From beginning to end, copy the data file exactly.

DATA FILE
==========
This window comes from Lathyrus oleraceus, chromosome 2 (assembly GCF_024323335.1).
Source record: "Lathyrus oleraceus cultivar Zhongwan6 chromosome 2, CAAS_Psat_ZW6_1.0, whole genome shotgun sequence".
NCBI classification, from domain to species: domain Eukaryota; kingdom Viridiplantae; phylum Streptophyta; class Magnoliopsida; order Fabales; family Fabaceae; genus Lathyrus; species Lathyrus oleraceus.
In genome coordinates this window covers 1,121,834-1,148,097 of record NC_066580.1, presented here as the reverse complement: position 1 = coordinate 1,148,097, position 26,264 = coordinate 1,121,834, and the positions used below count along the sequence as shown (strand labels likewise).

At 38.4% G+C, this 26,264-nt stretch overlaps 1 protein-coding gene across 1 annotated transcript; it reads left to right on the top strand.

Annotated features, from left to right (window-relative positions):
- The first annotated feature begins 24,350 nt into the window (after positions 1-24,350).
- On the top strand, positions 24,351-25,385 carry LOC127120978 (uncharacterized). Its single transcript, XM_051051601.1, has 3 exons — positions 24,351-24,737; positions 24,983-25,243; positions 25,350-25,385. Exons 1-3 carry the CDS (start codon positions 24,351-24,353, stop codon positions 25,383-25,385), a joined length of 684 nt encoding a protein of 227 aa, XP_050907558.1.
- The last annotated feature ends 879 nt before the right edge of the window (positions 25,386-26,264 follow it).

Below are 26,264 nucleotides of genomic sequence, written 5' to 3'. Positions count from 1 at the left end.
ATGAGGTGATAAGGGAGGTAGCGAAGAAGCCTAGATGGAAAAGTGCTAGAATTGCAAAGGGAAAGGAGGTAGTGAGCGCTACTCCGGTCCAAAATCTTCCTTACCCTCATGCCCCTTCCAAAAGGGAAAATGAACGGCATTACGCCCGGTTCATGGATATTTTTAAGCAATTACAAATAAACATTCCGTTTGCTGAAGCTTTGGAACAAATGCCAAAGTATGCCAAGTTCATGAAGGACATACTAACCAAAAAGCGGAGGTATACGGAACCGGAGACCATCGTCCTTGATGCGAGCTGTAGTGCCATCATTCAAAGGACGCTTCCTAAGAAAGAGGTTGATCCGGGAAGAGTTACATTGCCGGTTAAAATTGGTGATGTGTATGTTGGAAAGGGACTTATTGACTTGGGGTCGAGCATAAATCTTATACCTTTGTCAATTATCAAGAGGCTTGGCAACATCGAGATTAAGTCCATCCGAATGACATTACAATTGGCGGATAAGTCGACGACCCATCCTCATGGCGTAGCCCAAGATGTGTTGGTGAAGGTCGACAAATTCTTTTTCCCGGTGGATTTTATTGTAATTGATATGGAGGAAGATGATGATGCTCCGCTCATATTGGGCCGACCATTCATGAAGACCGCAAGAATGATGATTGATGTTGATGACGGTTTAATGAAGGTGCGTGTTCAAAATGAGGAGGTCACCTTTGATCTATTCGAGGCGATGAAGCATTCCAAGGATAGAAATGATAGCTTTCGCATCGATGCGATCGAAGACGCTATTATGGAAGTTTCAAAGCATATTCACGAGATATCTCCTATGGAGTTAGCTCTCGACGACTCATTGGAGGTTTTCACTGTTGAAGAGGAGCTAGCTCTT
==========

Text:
This window comes from Lathyrus oleraceus, chromosome 2 (assembly GCF_024323335.1).
Source record: "Lathyrus oleraceus cultivar Zhongwan6 chromosome 2, CAAS_Psat_ZW6_1.0, whole genome shotgun sequence".
NCBI classification, from domain to species: domain Eukaryota; kingdom Viridiplantae; phylum Streptophyta; class Magnoliopsida; order Fabales; family Fabaceae; genus Lathyrus; species Lathyrus oleraceus.
In genome coordinates this window covers 1,121,834-1,148,097 of record NC_066580.1, presented here as the reverse complement: position 1 = coordinate 1,148,097, position 26,264 = coordinate 1,121,834, and the positions used below count along the sequence as shown (strand labels likewise).

At 38.4% G+C, this 26,264-nt stretch overlaps 1 protein-coding gene across 1 annotated transcript; it reads left to right on the top strand.

Annotated features, from left to right (window-relative positions):
- The first annotated feature begins 24,350 nt into the window (after positions 1-24,350).
- On the top strand, positions 24,351-25,385 carry LOC127120978 (uncharacterized). Its single transcript, XM_051051601.1, has 3 exons — positions 24,351-24,737; positions 24,983-25,243; positions 25,350-25,385. Exons 1-3 carry the CDS (start codon positions 24,351-24,353, stop codon positions 25,383-25,385), a joined length of 684 nt encoding a protein of 227 aa, XP_050907558.1.
- The last annotated feature ends 879 nt before the right edge of the window (positions 25,386-26,264 follow it).

Below are 26,264 nucleotides of genomic sequence, written 5' to 3'. Positions count from 1 at the left end.
ATGAGGTGATAAGGGAGGTAGCGAAGAAGCCTAGATGGAAAAGTGCTAGAATTGCAAAGGGAAAGGAGGTAGTGAGCGCTACTCCGGTCCAAAATCTTCCTTACCCTCATGCCCCTTCCAAAAGGGAAAATGAACGGCATTACGCCCGGTTCATGGATATTTTTAAGCAATTACAAATAAACATTCCGTTTGCTGAAGCTTTGGAACAAATGCCAAAGTATGCCAAGTTCATGAAGGACATACTAACCAAAAAGCGGAGGTATACGGAACCGGAGACCATCGTCCTTGATGCGAGCTGTAGTGCCATCATTCAAAGGACGCTTCCTAAGAAAGAGGTTGATCCGGGAAGAGTTACATTGCCGGTTAAAATTGGTGATGTGTATGTTGGAAAGGGACTTATTGACTTGGGGTCGAGCATAAATCTTATACCTTTGTCAATTATCAAGAGGCTTGGCAACATCGAGATTAAGTCCATCCGAATGACATTACAATTGGCGGATAAGTCGACGACCCATCCTCATGGCGTAGCCCAAGATGTGTTGGTGAAGGTCGACAAATTCTTTTTCCCGGTGGATTTTATTGTAATTGATATGGAGGAAGATGATGATGCTCCGCTCATATTGGGCCGACCATTCATGAAGACCGCAAGAATGATGATTGATGTTGATGACGGTTTAATGAAGGTGCGTGTTCAAAATGAGGAGGTCACCTTTGATCTATTCGAGGCGATGAAGCATTCCAAGGATAGAAATGATAGCTTTCGCATCGATGCGATCGAAGACGCTATTATGGAAGTTTCAAAGCATATTCACGAGATATCTCCTATGGAGTTAGCTCTCGACGACTCATTGGAGGTTTTCACTGTTGAAGAGGAGCTAGCTCTT